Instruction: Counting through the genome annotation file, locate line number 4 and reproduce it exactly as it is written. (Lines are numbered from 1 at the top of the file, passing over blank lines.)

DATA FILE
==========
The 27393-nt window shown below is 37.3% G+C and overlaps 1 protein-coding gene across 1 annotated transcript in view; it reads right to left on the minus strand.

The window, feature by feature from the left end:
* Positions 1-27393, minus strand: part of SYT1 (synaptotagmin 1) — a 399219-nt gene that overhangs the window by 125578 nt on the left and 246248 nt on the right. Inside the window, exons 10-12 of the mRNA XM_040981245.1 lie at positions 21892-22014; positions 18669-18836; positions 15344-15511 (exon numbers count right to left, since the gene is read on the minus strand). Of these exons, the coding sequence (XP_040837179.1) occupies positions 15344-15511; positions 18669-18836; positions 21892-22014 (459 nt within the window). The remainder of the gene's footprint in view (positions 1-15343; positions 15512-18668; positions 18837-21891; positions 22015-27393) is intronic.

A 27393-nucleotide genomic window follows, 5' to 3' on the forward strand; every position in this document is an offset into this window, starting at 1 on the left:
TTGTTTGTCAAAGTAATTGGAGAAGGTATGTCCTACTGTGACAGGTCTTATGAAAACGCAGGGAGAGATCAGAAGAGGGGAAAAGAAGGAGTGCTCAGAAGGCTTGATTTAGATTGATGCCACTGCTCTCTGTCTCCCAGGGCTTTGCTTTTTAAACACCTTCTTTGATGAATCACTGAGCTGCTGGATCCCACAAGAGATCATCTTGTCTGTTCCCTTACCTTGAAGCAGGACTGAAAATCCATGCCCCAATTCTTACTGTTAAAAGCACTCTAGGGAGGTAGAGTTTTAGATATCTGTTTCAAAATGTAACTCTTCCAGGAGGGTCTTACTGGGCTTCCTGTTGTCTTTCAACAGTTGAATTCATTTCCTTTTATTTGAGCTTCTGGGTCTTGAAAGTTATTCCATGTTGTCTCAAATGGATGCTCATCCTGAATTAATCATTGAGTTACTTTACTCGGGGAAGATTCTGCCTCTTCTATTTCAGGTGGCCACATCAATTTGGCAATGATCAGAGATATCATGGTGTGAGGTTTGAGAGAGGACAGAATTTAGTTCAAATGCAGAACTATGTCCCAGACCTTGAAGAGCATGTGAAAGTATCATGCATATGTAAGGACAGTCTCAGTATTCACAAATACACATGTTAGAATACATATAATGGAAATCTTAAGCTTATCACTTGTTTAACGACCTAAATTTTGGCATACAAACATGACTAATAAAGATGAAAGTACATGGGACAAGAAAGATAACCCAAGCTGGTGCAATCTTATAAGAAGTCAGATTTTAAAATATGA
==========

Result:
A 27393-nucleotide genomic window follows, 5' to 3' on the forward strand; every position in this document is an offset into this window, starting at 1 on the left: